Cleveland, North Dakota was founded in 1882 by settlers who came from Cleveland, Ohio. It is in Stutsman County, right along Interstate 94, about 20 minutes west of Jamestown.Continue reading “5th Avenue in Cleveland, North Dakota”
We first visited Sanger in 2004 and quickly fell in love with the County House. Someone had told us it was the former post office in Sanger, but we visited again in 2013 and an area resident told us it was known as the County House — the remnant of a boarding house from the horse and wagon days. Back then, it was a two day journey between Minot and Bismarck, and the County House’s location in Sanger was a convenient stopping point for travelers to spend the night. Continue reading “Say Goodbye to the Sanger County House”
In summer of 2014, I stopped in Cayuga on my way back from South Dakota and was shocked at the number of great photo opportunities. I was at the end of a long day and just snapped a few shots, making a mental note to come back. We were thrilled to discover it’s just as beautiful in the fall as it is in the summer.Continue reading “Another Visit to Cayuga”
It’s always a thrill to see enthusiastic residents get involved in saving historically and culturally significant places in their communities, but in North Dakota’s vanishing small towns, the losses frequently outnumber the wins by a significant margin. It’s something we’ve seen time and again in over ten years of photographing North Dakota.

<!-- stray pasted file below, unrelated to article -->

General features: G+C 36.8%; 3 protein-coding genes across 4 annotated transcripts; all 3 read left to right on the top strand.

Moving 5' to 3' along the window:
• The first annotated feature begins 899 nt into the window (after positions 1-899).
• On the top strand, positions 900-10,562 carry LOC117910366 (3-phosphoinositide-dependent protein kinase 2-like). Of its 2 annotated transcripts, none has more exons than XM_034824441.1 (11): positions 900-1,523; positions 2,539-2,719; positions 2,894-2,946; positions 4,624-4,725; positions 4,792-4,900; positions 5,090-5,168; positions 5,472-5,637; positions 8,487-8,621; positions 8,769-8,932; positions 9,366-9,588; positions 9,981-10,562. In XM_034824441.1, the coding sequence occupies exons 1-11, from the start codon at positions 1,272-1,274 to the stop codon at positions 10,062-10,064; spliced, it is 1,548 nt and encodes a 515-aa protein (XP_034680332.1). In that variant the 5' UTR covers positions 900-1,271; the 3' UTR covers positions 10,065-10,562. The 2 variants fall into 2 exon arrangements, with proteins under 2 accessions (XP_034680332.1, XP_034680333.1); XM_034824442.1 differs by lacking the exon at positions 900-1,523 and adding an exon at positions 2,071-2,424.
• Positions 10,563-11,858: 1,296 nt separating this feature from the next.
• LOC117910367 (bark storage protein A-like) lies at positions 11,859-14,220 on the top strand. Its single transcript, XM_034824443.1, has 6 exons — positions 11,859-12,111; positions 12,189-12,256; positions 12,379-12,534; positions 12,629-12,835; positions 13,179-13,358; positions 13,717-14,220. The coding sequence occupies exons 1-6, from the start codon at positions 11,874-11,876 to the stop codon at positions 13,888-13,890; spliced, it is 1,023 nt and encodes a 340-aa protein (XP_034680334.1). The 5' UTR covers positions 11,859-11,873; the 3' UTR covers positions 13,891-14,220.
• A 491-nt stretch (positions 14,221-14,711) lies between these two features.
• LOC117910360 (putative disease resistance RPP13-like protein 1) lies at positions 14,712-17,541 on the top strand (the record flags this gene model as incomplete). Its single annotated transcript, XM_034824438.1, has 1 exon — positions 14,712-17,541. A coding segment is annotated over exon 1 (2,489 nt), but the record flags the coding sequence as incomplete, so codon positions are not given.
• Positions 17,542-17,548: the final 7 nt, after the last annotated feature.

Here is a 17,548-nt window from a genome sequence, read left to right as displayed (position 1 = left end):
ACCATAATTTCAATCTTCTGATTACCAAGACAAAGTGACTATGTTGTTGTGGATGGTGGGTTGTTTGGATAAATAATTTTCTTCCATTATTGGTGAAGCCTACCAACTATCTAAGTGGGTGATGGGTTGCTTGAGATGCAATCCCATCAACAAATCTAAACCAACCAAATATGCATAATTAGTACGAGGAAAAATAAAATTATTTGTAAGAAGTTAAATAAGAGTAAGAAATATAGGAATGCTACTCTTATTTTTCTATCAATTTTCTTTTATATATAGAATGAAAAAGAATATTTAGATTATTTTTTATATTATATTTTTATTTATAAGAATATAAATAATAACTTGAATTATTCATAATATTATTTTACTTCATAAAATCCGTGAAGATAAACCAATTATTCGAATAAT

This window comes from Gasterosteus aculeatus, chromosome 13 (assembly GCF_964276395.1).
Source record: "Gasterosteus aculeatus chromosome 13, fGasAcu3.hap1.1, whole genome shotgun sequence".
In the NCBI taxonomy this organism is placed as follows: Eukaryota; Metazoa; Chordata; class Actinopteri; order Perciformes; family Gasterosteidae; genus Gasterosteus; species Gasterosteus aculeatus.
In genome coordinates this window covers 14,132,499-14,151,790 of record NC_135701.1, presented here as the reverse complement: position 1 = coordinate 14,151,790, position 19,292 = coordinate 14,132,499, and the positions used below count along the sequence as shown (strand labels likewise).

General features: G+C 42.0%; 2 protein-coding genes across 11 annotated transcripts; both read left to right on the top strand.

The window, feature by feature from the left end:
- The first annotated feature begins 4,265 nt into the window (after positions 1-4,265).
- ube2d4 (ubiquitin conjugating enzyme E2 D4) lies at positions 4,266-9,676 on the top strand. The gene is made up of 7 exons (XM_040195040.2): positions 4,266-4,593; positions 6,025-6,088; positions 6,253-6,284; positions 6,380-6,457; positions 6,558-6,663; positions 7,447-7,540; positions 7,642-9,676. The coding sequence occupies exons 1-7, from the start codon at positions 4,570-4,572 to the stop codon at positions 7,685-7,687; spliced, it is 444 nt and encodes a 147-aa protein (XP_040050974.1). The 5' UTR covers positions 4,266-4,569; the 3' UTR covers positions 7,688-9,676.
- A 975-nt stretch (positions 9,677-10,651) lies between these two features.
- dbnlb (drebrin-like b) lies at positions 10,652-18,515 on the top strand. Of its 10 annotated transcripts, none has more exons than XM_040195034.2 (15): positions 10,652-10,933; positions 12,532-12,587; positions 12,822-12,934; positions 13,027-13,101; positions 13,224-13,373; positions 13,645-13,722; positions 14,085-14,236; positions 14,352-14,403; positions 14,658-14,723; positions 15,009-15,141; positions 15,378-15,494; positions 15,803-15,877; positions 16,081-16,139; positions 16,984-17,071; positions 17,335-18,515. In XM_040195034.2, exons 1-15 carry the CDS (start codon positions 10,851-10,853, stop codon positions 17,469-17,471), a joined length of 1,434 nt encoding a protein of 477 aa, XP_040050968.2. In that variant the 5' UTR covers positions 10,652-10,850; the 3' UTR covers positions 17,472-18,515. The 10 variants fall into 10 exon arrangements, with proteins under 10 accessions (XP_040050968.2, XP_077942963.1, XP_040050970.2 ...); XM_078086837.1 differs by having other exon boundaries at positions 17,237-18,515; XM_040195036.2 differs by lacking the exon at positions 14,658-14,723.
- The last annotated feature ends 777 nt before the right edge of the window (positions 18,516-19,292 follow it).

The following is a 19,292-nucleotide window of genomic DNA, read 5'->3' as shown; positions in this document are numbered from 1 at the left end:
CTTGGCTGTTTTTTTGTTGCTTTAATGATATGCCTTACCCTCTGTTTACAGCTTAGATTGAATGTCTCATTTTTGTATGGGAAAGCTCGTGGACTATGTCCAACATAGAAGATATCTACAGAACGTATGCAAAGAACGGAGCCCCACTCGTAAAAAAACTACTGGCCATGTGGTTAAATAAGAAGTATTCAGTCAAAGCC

What follows is our personal list, by no means exhaustive, of ten significant North Dakota places that have unfortunately lost their battle with time.
Sherbrooke, North Dakota is in Steele County and it is a true ghost town with no population. Sherbrooke was the first totally abandoned town we ever visited back in 2003, at a time when we didn’t even have proper cameras — we just videotaped a walkthrough and then took screen capture photos. A decade later, nature has continued unwaveringly to reclaim this place.
When we moved south of the main road through Sherbrooke, we realized we had not paid close enough attention to the ruins there when we visited a decade ago. A large building once stood there, and today the field stone foundation remains with some intriguing artifacts within. We’ll detail that in the captions below.
This old Studebaker with suicide doors sits in a field.
This is the former home of Arlene Carpenter and it was the last occupied home in Sherbrooke until it was abandoned sometime in the 1980s — EDIT: perhaps into the nineties (see comments below).
The front porch has collapsed.
Inside the garage
If you’ve looked at many of the galleries on this site, you know we occasionally give reminders on the real danger of walking around in abandoned townsites, and this is a prime example. This well is deep, and full of water — and it’s about a thirty foot drop before you hit the water. If you fell in this headfirst, you would drown before anybody could get you out. Someone thoughtfully threw an old gate over the opening.
Someone broke a car window a long time ago.
Sherbrooke was once the county seat of Steele County before having it snatched away by business people who saw fit to move the seat somewhere more significant — Sherbrooke had neither a railroad or a navigable river. Sherbrooke’s residents fought it all the way to the North Dakota Supreme Court, but eventually lost, and the county seat was moved to Finley (also home to an abandoned Air Force Station). However, the ruins of this building on the south side of the road seem to be something of some importance, a building representative of a place that was once an important seat of government in the 1880s and 90s.
At first we wondered whether this may have been a courthouse.
It appears it was field stone on the bottom with brick on top.
This one charred timber told us a fire was responsible for the demise of this place.